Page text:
"Surely his death would dampen their spirits as well, then?"

 

"E-excuse me, sir, but if I may... II know most of the Order, personally. It would embarrass themaffect them more, if they saw someone like him working for the Ministry again. If heif he dies a hero... Well, that will only encourage them. They would want to retaliate."

 

The Minister narrowed his eyes. "They would be willing to risk death?"

 

"Theythey don't have much sense, the rebels. Everything is about theirtheir warped sense of honor." 

 

"And you suspect that this sense of honor may become trouble for me?"

 

"Y-yes, that is my fear, Your Excellencyrebels causing more difficulty for you and youryour noble cause."

 

He stiffened, a slight tell that few were astute enough to notice, yet Hermione always did. What he was about to sayit would be a test.

 

"Do you think he may have learned his lesson already? Perhaps this little meeting has shown him where his loyalties should lie." The Minister squatted beside Neville and drew a line in the blood upon his bruised cheek. Shining garnet in color, it was the evidence of internal bleeding.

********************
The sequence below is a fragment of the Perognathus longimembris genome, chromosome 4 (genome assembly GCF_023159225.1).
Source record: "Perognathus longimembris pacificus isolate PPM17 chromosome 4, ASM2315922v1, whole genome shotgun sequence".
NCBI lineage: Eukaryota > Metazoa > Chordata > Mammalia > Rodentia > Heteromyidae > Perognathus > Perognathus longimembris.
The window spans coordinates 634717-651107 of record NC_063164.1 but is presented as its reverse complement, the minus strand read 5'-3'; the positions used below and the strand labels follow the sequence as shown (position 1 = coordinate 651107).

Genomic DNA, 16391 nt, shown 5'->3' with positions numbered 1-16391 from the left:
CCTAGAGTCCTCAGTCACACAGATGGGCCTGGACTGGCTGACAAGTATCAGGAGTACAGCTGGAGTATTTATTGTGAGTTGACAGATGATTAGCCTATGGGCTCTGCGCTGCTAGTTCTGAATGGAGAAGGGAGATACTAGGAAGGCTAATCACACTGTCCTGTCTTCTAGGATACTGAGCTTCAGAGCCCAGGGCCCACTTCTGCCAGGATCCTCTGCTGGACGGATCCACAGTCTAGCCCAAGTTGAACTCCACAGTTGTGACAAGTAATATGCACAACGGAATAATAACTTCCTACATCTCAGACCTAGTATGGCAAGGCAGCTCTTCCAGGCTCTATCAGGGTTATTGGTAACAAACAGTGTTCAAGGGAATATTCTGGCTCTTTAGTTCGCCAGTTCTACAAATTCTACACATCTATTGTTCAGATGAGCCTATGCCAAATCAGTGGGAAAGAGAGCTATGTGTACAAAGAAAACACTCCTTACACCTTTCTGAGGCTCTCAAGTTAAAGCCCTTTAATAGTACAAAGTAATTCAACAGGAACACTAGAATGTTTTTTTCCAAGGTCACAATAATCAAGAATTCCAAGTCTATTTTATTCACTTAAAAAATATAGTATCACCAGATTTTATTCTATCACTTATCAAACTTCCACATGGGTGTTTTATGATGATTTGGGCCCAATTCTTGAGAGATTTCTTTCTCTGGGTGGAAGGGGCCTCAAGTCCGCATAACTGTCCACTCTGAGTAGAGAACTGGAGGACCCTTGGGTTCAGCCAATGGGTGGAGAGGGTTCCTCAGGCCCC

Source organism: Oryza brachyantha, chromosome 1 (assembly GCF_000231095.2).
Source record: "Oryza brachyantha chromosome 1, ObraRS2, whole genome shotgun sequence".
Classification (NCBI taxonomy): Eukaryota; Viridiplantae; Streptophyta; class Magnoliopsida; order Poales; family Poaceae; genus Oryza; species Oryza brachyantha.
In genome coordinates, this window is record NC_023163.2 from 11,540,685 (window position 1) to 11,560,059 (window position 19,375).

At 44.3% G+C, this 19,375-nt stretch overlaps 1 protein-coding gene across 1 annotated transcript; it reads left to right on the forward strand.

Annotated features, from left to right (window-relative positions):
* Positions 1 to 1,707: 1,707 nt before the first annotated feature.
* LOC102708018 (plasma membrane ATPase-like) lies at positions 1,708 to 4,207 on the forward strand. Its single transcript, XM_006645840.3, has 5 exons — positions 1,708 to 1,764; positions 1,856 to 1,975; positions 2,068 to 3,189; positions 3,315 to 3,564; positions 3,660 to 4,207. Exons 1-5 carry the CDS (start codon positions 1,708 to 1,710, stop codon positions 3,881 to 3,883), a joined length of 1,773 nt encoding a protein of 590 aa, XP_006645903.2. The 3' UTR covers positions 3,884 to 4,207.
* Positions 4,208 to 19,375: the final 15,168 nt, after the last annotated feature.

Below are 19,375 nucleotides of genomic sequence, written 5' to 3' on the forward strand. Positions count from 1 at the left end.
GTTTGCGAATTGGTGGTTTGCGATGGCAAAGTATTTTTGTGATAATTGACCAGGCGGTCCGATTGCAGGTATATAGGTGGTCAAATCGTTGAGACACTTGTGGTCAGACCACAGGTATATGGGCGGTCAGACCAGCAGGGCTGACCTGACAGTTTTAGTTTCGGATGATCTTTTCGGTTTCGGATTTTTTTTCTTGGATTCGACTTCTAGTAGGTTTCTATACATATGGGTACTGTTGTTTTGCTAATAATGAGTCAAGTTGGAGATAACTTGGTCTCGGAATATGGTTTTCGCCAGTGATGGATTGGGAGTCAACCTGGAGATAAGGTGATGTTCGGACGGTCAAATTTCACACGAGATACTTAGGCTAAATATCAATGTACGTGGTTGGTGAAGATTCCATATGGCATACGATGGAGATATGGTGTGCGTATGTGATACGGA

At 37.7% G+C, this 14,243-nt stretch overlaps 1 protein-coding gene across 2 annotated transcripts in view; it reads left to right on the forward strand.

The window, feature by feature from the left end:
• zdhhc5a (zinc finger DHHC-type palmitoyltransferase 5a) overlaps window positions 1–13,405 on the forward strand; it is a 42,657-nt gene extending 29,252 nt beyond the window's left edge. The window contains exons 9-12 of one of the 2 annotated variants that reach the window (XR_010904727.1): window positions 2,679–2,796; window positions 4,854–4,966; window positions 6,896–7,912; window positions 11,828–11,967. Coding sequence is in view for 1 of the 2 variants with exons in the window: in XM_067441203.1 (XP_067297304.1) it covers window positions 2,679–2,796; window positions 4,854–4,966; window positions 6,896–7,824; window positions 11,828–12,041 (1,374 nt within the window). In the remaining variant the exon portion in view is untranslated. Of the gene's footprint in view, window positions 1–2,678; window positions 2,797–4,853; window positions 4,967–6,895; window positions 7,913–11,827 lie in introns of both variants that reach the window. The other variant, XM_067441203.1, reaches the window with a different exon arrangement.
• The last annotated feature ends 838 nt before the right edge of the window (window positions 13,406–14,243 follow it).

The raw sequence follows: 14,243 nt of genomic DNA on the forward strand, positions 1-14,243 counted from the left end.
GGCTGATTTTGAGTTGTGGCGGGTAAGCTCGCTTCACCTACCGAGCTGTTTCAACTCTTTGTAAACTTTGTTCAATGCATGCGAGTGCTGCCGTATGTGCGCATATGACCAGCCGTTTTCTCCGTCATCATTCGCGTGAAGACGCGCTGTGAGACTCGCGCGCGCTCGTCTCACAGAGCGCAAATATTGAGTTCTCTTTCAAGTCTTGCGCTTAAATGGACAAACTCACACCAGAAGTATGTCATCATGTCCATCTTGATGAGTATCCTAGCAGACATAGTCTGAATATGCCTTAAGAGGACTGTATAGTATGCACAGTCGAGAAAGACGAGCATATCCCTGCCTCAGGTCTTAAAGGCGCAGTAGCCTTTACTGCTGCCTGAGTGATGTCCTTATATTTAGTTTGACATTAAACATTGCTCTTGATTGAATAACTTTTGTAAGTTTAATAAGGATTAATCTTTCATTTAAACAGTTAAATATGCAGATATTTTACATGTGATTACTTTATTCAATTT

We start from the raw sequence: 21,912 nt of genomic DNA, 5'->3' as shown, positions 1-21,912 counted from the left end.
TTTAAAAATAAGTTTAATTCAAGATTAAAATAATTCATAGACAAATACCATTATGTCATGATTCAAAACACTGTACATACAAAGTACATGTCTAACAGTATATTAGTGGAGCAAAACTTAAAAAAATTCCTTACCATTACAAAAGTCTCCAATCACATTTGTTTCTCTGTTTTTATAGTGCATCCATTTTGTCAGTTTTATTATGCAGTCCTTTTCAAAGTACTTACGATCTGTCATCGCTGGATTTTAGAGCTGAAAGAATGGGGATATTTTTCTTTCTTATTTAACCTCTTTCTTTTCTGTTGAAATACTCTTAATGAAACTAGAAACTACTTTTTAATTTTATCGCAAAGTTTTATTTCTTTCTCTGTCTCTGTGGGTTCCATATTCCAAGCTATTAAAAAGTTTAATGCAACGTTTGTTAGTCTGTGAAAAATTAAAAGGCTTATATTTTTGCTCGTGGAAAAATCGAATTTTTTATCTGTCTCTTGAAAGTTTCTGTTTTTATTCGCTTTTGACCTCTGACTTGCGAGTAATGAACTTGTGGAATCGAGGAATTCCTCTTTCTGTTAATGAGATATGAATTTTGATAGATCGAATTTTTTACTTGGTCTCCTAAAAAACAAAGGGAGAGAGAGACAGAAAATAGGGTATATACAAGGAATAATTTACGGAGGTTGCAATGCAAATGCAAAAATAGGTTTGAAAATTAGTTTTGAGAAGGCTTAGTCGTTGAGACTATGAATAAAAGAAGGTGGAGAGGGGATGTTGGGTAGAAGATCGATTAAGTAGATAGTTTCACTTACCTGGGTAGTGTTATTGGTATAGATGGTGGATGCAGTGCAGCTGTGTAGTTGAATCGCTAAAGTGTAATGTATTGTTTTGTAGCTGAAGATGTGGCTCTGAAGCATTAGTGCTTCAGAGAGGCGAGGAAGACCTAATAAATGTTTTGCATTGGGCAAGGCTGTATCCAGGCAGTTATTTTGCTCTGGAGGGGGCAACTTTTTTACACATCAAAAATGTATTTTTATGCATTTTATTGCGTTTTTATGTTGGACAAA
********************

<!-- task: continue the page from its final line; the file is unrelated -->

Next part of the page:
Hermione had seen blood like that beforebut only in battle.

 

When Harry Potter told her she would have to do many things she did not want to do, she did not know that would include having her friends tortured.

 

"Stay strong, Hermione. The Order depends on you."

 

Harry's words echoed in her brain like a mantra, a dystopian tattoo that reminded her that everything she did was for the greater good. Toeing the line between black and white, Hermione Granger would swim in grey, and it was what she did in grey that would save them all.

 

She had to pass the test.

 

"No," she choked out. The word barely sounded like her own. "His will is strong. It will take daysmaybe weeks."

 

"Like his parents."

 

Hermione swallowed. 

 

"Like his parents."